If your father was the past president

There is a problem here. How many people live in the country? How many families have raised their children to be leaders? How many families have had the honour of leading the nation since its creation? Why do you think that one family should have two successive presidents? Dont you think your family's quota is already used up? Others deserve a chance. Step aside!

Friday, February 4, 2011

Who will jail web democracy in Africa?

Last year, on one of the evenings of the FIFA Soccer World Cup in South Africa, Arch Bishop Desmond Tutu came to speak to a group of us. A garden filled with media people from all over the world. In his address, he revisited the days of democratic and anti-apartheid activism and said “it was the media that did not forget us”. That line stuck with me.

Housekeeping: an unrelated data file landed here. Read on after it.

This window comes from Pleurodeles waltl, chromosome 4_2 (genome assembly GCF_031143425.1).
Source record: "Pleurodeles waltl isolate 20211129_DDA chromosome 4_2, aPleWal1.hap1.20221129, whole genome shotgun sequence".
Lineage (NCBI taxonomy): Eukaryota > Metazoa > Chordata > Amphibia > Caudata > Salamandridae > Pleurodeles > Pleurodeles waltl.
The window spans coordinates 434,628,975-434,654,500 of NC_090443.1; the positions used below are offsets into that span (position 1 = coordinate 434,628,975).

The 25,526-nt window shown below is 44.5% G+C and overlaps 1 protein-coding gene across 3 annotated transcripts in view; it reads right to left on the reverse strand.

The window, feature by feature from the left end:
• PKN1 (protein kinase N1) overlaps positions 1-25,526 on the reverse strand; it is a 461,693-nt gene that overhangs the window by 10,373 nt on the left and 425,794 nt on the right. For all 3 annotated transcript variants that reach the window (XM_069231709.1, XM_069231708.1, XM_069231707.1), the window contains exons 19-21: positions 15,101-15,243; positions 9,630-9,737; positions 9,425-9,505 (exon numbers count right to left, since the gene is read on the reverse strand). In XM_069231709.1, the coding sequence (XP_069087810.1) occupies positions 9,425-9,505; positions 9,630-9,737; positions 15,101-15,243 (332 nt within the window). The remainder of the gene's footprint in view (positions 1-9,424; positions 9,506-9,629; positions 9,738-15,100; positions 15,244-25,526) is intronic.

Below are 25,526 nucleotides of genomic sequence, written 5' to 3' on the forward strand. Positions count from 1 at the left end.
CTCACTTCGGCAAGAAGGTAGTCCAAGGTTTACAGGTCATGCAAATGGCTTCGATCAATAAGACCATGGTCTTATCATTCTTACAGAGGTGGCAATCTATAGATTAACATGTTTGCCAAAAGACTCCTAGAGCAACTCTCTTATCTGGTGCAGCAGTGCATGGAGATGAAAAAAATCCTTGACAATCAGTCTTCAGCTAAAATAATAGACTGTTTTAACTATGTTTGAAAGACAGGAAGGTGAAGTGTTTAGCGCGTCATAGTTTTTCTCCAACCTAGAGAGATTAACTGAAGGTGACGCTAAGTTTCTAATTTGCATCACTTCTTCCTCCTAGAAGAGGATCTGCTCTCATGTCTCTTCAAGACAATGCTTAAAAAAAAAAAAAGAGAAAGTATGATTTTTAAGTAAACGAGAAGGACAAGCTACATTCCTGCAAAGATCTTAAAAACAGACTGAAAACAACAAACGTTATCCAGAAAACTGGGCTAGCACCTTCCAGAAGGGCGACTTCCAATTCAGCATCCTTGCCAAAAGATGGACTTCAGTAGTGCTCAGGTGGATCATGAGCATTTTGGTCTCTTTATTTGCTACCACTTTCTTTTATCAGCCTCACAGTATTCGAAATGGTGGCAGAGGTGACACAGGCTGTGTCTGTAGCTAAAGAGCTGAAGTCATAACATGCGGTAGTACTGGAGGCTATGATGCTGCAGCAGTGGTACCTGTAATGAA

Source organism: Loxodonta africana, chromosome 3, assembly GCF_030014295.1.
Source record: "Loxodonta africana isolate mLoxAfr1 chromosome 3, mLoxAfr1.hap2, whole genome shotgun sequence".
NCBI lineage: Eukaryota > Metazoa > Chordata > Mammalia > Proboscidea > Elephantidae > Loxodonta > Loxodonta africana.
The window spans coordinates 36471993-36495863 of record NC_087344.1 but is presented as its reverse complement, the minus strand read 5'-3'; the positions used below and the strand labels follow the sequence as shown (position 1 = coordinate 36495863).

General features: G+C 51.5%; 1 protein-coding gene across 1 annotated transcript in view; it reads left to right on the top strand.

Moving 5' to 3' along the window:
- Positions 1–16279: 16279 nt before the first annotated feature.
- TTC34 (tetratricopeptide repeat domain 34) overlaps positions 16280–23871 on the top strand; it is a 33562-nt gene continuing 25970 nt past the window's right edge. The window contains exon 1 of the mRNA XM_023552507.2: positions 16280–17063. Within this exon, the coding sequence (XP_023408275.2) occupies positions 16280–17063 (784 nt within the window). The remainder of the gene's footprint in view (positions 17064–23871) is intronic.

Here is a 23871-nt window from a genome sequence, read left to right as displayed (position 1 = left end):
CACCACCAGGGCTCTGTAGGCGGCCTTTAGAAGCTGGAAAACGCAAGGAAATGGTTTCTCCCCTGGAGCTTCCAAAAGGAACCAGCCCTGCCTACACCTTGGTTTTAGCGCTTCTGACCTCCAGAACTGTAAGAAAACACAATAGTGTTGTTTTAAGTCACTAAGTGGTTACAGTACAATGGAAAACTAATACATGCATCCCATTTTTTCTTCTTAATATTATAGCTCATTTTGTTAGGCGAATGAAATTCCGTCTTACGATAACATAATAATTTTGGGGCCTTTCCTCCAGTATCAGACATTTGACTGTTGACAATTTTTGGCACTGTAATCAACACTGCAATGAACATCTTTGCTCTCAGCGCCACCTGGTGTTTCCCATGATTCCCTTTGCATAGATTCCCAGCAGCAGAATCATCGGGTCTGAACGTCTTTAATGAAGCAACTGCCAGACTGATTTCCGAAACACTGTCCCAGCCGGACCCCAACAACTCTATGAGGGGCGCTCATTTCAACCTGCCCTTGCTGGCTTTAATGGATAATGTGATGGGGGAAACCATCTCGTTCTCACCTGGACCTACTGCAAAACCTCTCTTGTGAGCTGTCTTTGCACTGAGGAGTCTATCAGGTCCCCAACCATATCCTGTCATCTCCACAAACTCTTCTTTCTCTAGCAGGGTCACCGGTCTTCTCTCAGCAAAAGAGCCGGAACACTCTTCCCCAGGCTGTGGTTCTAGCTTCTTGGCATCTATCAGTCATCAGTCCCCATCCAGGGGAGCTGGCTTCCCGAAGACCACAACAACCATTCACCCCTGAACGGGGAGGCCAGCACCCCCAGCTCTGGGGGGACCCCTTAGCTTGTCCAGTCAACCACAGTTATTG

Dr Nelson Mandela, affectionately called “Madiba” has left hospital after a mild respiratory infection. The moment he checked into hospital, the whole world was aware. Media camped outside the hospital premises and live coverage was maintained. The media still remembers..

Laurent Gbagbo has requisitioned the agencies of the West Africa Central Bank in Ivory Coast. And the bank's headquarters in Senegal has changed the access codes of the treasure room. The whole world is listening..

President Ben Ali of Tunisia took off with a plane from Tunis airport. He will transit through Malta. While the officials of Malta are saying “no official information”, someone has it on Twitter that the Air Control of Malta has communicated with Ben Ali's pilot. We get there before “official information”..

Mrs Sarah Jibril wants to be the first Nigerian female President. She won one vote in her party primaries. Over 4000 delegates voted. She also voted. Sarah Jibril was the only one who voted for Sarah Jibril. Dont bother going to court to contest anything...